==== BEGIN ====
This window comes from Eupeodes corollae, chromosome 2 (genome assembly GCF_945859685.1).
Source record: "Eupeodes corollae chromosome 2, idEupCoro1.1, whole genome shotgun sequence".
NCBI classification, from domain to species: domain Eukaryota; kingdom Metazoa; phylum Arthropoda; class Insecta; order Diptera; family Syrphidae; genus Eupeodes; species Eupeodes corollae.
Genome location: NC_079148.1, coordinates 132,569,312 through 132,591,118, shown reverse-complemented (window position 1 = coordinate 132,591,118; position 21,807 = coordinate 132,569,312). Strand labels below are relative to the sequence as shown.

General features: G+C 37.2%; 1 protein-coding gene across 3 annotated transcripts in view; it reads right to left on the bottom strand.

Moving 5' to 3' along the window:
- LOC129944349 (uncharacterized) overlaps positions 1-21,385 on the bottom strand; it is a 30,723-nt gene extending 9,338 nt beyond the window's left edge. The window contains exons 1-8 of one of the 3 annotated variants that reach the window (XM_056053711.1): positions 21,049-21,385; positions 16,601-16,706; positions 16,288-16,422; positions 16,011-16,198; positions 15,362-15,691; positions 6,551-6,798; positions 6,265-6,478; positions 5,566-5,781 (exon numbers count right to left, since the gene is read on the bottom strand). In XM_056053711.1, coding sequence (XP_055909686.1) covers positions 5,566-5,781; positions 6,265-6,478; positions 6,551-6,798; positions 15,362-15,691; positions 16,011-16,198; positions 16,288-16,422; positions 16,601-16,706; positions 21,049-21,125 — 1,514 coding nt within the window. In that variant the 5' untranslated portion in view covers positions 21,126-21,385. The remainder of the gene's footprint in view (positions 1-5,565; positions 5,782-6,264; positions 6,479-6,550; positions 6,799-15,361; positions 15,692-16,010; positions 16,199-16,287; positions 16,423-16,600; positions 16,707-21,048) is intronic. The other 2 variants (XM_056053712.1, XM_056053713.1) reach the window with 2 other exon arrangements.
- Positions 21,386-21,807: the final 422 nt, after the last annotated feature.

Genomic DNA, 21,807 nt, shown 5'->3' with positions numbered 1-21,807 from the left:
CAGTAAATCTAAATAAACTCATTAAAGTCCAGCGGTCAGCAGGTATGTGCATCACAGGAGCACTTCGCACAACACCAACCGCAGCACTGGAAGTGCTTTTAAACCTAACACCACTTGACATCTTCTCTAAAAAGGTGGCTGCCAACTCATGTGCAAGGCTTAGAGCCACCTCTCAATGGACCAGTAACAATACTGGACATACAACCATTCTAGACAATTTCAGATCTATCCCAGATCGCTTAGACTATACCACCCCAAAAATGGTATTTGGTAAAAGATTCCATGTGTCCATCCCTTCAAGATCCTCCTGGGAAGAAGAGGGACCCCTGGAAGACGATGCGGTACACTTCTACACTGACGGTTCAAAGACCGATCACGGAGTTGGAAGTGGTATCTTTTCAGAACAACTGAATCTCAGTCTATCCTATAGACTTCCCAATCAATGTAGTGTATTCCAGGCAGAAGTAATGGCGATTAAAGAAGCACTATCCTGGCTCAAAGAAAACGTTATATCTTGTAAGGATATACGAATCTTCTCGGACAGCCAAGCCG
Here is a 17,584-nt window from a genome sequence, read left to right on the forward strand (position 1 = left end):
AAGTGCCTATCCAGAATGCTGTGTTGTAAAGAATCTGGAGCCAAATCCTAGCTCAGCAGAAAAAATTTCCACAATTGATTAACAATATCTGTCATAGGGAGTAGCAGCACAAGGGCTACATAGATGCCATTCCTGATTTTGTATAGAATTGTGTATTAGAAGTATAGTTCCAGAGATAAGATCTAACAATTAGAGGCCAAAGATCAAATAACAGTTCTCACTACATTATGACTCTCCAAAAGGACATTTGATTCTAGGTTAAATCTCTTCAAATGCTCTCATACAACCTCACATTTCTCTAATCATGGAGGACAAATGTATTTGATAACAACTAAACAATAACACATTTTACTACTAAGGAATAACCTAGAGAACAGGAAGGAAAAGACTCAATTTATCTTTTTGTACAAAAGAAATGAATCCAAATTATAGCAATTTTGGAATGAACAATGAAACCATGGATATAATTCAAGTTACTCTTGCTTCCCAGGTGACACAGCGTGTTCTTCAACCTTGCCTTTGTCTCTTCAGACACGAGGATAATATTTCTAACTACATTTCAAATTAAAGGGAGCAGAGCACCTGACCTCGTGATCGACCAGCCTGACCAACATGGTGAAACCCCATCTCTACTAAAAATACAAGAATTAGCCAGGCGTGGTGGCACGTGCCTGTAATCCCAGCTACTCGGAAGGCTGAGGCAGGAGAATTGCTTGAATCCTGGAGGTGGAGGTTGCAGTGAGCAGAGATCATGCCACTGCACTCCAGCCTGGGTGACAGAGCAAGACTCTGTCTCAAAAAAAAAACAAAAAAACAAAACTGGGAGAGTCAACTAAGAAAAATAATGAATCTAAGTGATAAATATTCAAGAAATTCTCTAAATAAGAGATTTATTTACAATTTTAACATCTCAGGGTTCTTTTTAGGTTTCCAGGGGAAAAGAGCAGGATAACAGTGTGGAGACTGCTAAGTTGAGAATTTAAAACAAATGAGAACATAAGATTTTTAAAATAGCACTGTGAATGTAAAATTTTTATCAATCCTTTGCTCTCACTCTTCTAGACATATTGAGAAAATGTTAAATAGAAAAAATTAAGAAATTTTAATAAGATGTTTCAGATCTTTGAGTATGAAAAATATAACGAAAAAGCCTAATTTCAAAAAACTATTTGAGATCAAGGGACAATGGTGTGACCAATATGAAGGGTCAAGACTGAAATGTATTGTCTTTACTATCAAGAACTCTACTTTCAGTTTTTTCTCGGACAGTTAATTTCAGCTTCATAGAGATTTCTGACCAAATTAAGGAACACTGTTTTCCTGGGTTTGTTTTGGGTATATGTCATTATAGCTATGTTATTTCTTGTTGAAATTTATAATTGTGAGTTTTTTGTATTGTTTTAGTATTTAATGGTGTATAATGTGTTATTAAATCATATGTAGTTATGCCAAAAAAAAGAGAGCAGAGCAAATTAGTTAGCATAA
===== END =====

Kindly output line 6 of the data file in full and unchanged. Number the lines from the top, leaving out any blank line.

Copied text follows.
Moving 5' to 3' along the window: